The South African Council of Churches (SACC) has asked for financial relief from government for member churches that have felt the pinch of the national Covid-19 lockdown, as well as UIF for those in their employ.
The SACC made this plea to President Cyril Ramaphosa on Tuesday during a meeting also attended by Cooperative Governance and Traditional Affairs Minister Nkosazana Dlamini-Zuma and Health Minister Zweli Mkhize.
The SACC has also motivated that places of worship open under Level 3 of the lockdown under strict guidelines, including physical distancing.
Ramaphosa is expected to address the nation on Sunday evening.
The SACC made a presentation to Ramaphosa on a policy framework for churches to self-regulate during lockdown.
Speaking to News24, SACC general secretary Bishop Malusi Mpumlwana said the income of some churches had been seriously affected because of the effect the lockdown had on church members’ income.
“We had to present a case for churches because churches have to pay rates and taxes and there is no income. We hope the minister of local government will pick up on that one. We have the issue of banks that are expecting us to pay our bonds as churches for properties that we have bought (on behalf of) the church,” the bishop told News24.
“We don’t have the money at this time. We are making a case to share in the relief fund, and some kind of relief for those churches with people in their employ, they can go to UIF (Unemployment Insurance Fund) for this relief.”
He added that some churches were surviving due to the generosity of South Africans. In some instances, the clergy contributed from their earnings, he told News24.
“The financial repercussions for different churches have been varied,” he said, adding that some have felt a slight decline in their monthly budget,” he said.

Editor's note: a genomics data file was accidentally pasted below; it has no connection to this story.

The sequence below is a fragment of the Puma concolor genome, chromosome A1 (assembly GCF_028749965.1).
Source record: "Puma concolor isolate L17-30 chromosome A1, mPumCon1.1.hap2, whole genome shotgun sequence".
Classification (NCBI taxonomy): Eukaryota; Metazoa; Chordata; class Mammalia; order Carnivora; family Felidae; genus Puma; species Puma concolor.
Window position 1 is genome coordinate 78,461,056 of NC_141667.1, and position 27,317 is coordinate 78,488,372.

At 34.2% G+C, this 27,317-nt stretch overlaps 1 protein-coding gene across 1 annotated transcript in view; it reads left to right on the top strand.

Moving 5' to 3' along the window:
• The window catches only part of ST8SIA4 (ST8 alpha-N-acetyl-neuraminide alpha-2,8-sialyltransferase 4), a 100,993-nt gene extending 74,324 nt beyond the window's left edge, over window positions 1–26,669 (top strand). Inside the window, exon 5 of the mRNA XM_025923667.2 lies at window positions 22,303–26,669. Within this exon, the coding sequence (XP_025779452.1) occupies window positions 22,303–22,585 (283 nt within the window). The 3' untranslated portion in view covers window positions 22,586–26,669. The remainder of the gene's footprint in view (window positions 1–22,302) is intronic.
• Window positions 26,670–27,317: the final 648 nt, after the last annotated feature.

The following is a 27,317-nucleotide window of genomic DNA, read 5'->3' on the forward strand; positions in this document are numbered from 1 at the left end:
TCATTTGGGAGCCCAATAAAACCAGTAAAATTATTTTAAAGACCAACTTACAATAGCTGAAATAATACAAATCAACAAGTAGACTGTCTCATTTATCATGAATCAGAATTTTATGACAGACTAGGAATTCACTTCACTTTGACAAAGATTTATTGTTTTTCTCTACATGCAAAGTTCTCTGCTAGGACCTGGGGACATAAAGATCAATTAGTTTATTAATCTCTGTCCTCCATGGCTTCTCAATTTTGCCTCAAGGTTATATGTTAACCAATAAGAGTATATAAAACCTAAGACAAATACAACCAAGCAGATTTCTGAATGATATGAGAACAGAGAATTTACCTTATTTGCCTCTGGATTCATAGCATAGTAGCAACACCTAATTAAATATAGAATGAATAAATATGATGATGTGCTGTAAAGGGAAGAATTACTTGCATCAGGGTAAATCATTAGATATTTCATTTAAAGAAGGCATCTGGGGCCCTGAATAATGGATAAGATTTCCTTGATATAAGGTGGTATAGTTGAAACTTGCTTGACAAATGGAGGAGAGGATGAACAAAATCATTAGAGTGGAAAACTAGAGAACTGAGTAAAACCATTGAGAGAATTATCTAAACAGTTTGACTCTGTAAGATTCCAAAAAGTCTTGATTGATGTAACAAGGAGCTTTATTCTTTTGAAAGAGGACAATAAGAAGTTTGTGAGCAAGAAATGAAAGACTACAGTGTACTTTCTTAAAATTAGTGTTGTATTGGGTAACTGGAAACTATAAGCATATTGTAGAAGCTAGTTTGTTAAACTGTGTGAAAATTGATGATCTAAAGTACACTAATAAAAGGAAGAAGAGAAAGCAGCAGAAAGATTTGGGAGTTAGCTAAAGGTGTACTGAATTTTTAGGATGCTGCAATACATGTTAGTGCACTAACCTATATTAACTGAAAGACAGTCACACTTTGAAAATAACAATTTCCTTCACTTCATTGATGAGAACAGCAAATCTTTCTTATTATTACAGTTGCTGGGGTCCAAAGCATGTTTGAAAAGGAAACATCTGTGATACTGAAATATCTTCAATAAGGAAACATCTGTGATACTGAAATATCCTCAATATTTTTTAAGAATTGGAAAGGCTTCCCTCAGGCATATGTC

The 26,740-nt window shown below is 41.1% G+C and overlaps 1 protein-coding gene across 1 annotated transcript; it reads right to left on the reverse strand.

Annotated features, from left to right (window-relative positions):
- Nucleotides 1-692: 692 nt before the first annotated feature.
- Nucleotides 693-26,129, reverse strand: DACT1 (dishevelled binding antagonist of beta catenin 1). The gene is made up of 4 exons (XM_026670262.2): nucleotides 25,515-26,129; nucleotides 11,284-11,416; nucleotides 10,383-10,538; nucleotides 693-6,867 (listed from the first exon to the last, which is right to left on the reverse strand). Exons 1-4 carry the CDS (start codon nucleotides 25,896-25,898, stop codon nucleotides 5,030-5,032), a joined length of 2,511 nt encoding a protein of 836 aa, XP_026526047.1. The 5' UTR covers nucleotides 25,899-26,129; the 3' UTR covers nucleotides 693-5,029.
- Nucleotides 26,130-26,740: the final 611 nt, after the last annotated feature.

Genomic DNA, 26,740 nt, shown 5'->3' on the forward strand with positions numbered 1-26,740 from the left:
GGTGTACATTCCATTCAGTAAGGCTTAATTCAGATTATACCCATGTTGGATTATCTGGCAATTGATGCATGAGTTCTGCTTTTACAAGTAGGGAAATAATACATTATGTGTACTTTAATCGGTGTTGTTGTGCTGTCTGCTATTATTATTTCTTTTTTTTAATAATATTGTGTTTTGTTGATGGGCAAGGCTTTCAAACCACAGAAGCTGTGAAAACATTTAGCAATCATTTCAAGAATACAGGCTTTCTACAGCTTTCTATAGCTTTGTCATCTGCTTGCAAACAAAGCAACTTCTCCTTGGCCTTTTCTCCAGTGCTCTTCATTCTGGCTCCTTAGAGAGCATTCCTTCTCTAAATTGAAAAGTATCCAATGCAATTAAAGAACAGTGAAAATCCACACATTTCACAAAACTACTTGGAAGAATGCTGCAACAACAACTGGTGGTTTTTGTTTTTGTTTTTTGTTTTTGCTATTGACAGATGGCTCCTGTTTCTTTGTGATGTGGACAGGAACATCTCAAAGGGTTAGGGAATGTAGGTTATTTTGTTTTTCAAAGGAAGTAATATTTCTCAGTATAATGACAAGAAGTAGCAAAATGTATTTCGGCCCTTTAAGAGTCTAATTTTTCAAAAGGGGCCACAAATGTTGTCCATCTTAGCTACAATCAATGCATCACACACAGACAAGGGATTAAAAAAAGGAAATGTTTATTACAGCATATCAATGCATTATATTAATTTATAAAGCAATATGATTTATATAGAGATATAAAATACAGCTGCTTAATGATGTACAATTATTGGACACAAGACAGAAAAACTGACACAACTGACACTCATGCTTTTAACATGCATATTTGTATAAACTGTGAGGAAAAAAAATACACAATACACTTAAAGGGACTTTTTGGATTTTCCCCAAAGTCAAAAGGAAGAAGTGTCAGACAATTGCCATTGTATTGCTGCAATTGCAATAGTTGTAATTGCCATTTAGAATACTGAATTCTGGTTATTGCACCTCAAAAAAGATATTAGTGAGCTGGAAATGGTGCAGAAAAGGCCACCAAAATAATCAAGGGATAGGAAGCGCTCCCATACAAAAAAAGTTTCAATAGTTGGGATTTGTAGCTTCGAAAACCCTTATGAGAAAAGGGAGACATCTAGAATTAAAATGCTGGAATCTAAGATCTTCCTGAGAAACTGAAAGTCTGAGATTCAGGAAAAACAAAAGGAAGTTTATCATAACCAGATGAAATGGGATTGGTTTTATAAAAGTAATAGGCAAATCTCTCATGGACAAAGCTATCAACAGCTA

“While for others, Covid-19 has a devastating impact on the finances of the church. Many churches, as do business and other sectors of society, have bailed financially. With congregations no longer gathering during the Covid-19 pandemic, and some of the church members dealing with lost jobs or reduced working hours, the church feels the financial impact. The main source of the church’s income are contributions from members.
“Without Sunday offerings, congregations are feeling the financial strain from being closed, except for some individuals who bank electronically. This is particularly difficult to address where the online church operates on very thin margins,” Mpumlwana said.
To mitigate the financial losses, the SACC has also suggested that church members conduct tithing through virtual services via SnapScan or EFT, as well as the use of reserves and electronic transfers for operational expenses.
The SACC has also called on churches to suspend all capital expenditure activities and to consider cost-saving measures, with faith-based leaders forfeiting travel allowances and additional income.
“Even with online [contributions], the church operates on very thin margins and denominations report cash flow difficulties. Congregations sometimes cannot meet their obligations to central church bodies, some of which report that they already cannot meet their financial responsibilities,” the SACC said in its documents.
“Our unequal society means there is huge food insecurity. The church by virtue of its presence in every community is well placed to assist with this.
“We should consider a direct partnership with the state. This should be carefully done so that both we and the state can properly account for money spent. We could also become centres for the collection and distribution of food under strict conditions to guarantee the safety of volunteers.”
The SACC said churches would follow the same rules which guide funerals.
“We have done enough to indicate the capacity of the churches to self-regulate. During Covid-19 we need to be a source of support for a society. We need to be the fair pillars that deal with the specifics of how you organise your local congregation to be of value to society and taking care of their needs,” he said.